By Suzy Vitello
This is the month that many writers take the plunge and re-prioritize their lives to take part in National Novel Writing Month. NaNoWriMo, in other words. Probably if you’re reading this article, you’re on a break from the marathon. Or you’re simply not doing it. It’s a huge commitment, this pledge to write 50k words in a month.
Five years ago, I embarked on a failed NaNoWriMo adventure – and I say failed, because I didn’t come up with the whole 50, but, November, 2010 was the year I crystallized my obsession with the Empress Elizabeth of Austria, and the effort eventually produced two books. The first one was published by Diversion Books in September of last year.
The level of joy when your book find its way to the hands of readers is only matched by validation you get when a New York publisher says, “Yes. We will invest in you. We believe in this book.”
But it was short-lived.
Over last winter, I continued the story (the book was always meant to be a series), and wrote the second Empress Chronicles book. I had it professionally edited, rewrote it, and sent it along to my agent in late spring. We both felt pretty confident that Diversion would put the sequel out, too.
But they passed.
Though claiming The Keepsake was “a delight from start to finish,” they felt they needed to focus on books with more robust sales numbers.
This is a polite way of saying: your first book tanked, and we’re moving on.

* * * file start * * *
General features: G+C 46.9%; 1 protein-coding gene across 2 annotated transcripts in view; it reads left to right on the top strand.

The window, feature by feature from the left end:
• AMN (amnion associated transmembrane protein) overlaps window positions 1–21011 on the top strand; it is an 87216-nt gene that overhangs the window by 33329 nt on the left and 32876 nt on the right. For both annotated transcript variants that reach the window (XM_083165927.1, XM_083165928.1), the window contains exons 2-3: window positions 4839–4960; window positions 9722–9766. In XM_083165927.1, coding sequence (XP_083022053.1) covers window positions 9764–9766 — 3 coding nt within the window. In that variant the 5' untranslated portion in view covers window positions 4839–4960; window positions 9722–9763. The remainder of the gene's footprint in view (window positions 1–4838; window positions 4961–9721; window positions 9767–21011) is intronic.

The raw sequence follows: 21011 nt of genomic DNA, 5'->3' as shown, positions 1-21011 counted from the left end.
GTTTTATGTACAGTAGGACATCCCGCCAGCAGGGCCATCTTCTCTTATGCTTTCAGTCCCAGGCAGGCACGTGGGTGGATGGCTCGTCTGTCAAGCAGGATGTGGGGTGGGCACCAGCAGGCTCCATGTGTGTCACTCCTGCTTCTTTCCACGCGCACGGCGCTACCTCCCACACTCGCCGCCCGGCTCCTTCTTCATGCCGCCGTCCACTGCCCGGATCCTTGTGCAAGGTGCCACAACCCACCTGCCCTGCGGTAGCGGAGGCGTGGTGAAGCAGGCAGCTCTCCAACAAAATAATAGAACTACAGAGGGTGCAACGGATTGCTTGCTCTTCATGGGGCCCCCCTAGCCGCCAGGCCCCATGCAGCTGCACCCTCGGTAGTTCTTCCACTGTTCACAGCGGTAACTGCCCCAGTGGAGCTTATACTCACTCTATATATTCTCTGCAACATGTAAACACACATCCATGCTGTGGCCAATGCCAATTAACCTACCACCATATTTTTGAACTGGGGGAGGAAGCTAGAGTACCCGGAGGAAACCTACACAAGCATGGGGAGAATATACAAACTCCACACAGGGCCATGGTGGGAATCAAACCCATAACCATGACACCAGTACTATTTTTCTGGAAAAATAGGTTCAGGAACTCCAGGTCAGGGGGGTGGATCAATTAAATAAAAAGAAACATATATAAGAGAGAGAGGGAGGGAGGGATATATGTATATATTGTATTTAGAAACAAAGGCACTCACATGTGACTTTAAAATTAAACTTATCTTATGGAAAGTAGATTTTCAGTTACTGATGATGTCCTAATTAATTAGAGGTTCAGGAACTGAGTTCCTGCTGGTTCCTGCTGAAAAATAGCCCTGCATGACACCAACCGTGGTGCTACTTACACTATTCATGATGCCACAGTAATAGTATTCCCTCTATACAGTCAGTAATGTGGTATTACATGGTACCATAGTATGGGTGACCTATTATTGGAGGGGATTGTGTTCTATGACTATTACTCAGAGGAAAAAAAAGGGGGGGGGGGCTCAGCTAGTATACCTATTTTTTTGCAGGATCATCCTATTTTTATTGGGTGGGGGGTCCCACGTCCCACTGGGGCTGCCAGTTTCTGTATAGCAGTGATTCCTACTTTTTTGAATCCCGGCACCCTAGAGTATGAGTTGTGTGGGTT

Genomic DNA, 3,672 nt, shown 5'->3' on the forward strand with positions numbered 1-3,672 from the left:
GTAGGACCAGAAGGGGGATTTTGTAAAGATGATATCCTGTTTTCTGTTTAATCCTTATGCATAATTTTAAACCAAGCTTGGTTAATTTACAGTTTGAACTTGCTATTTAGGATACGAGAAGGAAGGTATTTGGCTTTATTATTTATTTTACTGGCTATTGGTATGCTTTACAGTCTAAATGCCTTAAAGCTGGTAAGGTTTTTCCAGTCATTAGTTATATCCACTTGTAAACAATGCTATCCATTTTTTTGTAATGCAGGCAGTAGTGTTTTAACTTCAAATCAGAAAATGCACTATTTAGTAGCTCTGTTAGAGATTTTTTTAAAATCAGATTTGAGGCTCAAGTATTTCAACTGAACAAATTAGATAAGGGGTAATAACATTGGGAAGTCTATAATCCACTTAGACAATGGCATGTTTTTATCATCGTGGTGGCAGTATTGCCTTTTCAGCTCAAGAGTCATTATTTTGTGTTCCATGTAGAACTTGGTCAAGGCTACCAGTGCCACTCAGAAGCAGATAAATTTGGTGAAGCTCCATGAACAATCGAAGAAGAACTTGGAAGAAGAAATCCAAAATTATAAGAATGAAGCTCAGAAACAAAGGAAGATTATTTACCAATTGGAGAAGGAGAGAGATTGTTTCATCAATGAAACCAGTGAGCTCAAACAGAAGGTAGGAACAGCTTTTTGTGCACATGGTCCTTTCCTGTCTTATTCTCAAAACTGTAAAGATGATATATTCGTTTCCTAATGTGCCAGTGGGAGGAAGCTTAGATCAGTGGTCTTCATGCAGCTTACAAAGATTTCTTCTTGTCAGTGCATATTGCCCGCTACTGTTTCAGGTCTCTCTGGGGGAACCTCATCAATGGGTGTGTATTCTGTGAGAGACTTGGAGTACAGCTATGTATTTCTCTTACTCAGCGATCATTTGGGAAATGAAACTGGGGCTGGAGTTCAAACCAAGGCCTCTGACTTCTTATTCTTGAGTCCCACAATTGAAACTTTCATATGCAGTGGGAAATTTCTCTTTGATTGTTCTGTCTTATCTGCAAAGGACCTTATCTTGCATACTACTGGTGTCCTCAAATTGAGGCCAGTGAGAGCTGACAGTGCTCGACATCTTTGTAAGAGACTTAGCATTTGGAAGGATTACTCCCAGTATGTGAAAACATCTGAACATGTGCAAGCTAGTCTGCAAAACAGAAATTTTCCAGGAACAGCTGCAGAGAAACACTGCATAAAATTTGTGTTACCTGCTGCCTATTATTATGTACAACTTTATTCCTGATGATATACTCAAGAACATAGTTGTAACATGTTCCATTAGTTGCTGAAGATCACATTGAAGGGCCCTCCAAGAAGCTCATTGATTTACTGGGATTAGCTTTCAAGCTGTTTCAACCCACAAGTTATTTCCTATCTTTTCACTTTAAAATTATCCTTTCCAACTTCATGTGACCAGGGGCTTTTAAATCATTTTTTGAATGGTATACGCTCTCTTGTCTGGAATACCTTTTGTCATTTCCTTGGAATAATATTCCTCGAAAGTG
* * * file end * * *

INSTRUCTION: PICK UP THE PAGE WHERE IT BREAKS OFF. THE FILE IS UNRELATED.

The level of self-doubt when your book gets rejected is only matched by frustration when a New York publisher says, “Show me the value.”
Because, value is subjective. Value is an abstraction. Value, my friends, should be tied to something intrinsic, but at the end of the day, value is tied to numbers. And consumers. And a system as random as a Las Vegas slot machine.
The hardest thing, for an artist, is to maintain belief in creation in the face of rejection. It’s not just about tenacity. It’s not just about revision. It’s more than that.
It’s finding that audacious place inside you and pulling her out. Talking to her with tough love. Asking her the hard question: “What is standing in the way of success?” And then, “What do you really want?”
When I answered those questions, here’s what I came up with:
My tendency to value myself only if fancier people value me.
Connection. All I have to give is my love of language, story and the dream that plays out on the page.
And here’s where the miracle comes in. When you live inside a decision to find connection, you do.
I decided to put The Keepsake out myself, and I found an extremely talented and passionate street team to help me. Continue Reading…